Daniela Kaufer, PhD, is an associate professor at UC Berkeley who studies the biology of stress, examining at the molecular level how the brain responds to anxiety and traumatic events. Her most recent findings show that certain kinds of stress can have surprising benefits. Dr. Kaufer explains the difference between good stress and bad stress, and gives pointers for how to respond to stressful events in a healthy way.
The David and Lucile Packard Foundation named 18 of the nation’s most innovative early-career scientists and engineers as recipients of the 2015 Packard Fellowships for Science and Engineering. Each Fellow will receive a grant of $875,000 over five years to pursue their research.
Leslea J. Hlusko, Associate Professor of Integrative Biology was interviewed by CALIFORNIA Magazine about the question of: What is race?
"Questions of race and ethnicity are hard to answer, and even risky to ask. We asked them anyway, and here’s what people on the UC Berkeley campus had to say."
“The original focus on fish oil and omega-3s came from studies of Inuit. On their traditional diet, rich in fat from marine mammals, Inuit seemed quite healthy with a low incidence of cardiovascular disease, so fish oil must be protective,” said project leader Rasmus Nielsen, a UC Berkeley professor of integrative biology. “We’ve now found that they have unique genetic adaptations to this diet, so you cannot extrapolate from them to other populations.
The analysis, using the most comprehensive genetic data set from Native Americans to date, was conducted using three different statistical models, two of them created by UC Berkeley researchers. The first, developed by the lab of Yun Song, a UC Berkeley associate professor of statistics and of electrical engineering and computer sciences, takes into account the full DNA information available from the genomes in the study.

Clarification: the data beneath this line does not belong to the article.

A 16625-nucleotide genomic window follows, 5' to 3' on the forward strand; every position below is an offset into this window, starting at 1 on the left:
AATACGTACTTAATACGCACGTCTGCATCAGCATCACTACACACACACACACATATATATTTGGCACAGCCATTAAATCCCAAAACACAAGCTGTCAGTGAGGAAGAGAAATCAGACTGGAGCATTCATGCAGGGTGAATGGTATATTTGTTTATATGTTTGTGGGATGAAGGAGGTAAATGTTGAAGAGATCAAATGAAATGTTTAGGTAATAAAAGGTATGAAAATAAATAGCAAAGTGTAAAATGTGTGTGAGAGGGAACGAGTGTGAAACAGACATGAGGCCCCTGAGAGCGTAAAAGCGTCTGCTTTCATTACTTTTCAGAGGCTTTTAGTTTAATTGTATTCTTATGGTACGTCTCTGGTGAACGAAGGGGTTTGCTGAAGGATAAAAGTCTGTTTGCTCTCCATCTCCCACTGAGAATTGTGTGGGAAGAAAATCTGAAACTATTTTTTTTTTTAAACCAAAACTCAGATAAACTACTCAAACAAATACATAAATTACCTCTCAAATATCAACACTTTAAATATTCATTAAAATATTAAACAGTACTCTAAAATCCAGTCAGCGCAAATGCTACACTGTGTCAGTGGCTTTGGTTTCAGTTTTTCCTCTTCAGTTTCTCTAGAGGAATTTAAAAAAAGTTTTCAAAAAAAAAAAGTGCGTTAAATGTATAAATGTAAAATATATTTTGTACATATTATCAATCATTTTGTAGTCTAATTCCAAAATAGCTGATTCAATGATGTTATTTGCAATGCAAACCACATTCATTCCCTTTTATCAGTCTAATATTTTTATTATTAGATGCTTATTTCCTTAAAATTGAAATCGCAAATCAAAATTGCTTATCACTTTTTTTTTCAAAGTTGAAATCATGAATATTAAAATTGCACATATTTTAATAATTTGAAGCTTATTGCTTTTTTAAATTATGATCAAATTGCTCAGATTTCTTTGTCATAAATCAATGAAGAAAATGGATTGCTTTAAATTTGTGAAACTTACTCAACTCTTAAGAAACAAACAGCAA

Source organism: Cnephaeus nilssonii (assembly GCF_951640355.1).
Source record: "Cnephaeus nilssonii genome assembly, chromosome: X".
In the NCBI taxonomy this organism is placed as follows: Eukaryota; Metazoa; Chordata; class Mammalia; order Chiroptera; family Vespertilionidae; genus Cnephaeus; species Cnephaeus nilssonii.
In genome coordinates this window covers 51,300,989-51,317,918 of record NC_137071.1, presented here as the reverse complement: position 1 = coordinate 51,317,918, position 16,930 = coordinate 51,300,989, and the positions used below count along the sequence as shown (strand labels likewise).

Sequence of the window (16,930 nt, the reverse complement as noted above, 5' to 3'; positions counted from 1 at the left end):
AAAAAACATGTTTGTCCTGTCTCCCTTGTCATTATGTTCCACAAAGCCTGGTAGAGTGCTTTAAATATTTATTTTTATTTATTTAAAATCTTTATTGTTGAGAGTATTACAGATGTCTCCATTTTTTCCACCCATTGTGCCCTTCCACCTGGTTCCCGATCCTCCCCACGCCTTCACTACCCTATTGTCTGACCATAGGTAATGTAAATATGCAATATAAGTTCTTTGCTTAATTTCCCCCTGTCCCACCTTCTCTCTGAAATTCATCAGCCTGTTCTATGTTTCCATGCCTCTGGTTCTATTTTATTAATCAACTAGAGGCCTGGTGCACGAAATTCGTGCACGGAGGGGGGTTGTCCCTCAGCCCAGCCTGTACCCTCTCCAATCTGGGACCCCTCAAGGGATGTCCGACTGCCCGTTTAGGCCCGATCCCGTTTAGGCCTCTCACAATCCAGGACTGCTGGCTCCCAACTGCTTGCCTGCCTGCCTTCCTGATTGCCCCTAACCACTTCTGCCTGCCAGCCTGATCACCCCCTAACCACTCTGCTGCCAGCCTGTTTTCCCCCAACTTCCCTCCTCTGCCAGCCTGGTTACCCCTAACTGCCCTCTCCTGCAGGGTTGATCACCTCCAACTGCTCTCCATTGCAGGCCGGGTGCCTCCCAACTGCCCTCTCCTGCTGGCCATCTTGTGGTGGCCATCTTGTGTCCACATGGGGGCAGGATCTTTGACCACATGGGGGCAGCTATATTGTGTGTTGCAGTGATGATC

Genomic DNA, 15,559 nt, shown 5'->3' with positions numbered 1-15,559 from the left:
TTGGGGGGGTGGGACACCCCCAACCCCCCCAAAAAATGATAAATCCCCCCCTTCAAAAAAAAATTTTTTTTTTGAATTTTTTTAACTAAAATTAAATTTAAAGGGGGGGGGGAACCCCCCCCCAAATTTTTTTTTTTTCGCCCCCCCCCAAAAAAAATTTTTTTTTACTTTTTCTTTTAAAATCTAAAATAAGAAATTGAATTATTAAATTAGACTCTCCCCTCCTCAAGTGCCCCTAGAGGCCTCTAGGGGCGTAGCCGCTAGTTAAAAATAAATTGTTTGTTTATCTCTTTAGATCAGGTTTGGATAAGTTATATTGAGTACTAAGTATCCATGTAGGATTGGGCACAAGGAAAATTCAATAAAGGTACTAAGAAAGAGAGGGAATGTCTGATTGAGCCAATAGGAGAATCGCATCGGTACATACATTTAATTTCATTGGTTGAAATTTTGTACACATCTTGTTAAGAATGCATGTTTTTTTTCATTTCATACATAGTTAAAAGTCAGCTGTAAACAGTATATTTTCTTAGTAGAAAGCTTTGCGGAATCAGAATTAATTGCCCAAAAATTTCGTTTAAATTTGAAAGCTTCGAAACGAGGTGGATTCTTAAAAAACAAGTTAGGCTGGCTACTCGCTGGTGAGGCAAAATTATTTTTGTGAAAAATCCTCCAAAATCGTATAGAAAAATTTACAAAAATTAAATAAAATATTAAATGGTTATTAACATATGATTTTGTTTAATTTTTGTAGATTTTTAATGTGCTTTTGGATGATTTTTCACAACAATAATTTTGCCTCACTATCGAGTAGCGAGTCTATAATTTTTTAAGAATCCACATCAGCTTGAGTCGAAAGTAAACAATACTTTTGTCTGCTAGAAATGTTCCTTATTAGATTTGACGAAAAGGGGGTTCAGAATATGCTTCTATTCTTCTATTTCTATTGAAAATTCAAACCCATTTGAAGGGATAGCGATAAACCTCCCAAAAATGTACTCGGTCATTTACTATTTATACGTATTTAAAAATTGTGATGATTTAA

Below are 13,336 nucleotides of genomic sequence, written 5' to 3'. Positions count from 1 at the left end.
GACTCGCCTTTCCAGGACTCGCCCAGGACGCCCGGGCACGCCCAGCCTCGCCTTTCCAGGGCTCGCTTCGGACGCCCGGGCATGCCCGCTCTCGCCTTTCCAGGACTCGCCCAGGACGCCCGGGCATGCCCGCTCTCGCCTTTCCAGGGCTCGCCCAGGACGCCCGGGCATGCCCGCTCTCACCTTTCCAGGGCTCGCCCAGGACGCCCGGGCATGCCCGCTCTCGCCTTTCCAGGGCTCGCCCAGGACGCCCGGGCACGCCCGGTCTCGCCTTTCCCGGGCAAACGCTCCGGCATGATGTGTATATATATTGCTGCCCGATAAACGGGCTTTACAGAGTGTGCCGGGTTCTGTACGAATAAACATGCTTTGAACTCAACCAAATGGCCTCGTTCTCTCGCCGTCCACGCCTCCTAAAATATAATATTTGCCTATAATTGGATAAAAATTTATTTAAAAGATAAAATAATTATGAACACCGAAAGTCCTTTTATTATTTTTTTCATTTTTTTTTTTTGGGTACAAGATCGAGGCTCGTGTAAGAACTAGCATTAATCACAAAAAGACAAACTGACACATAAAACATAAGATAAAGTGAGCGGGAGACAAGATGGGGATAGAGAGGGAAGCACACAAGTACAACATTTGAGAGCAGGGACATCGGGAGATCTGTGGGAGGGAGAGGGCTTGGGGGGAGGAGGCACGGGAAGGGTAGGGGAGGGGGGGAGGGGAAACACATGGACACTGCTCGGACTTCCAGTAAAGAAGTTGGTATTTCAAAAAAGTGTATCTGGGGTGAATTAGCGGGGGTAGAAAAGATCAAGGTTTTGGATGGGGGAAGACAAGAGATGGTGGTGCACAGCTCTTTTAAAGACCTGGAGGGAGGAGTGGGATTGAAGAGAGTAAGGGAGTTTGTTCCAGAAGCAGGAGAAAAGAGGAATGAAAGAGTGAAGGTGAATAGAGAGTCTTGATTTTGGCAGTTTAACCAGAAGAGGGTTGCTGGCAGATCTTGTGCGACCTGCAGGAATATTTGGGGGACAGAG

"When I went foraging with Philip Stark and Tom Carlson for what became the first of the California Matters series of videos, I had an idea of what to expect. ...I learned about eating dandelion leaves, roots, and the base where they met, as well as crowns and even the little balls of unbloomed flowers (actually the best part, sautéed). I learned, too, about milkweed, a plant that can be eaten at several stages."
Research by Professor Brent Mishler and IB graduate student Caleb Caswell-Levy on ‘Resurrection Plants’, desiccation-tolerant mosses and their associated rotifers which can survive long dry spells and spring back to life when exposed to water, is the focus of a video and story on KQED public television.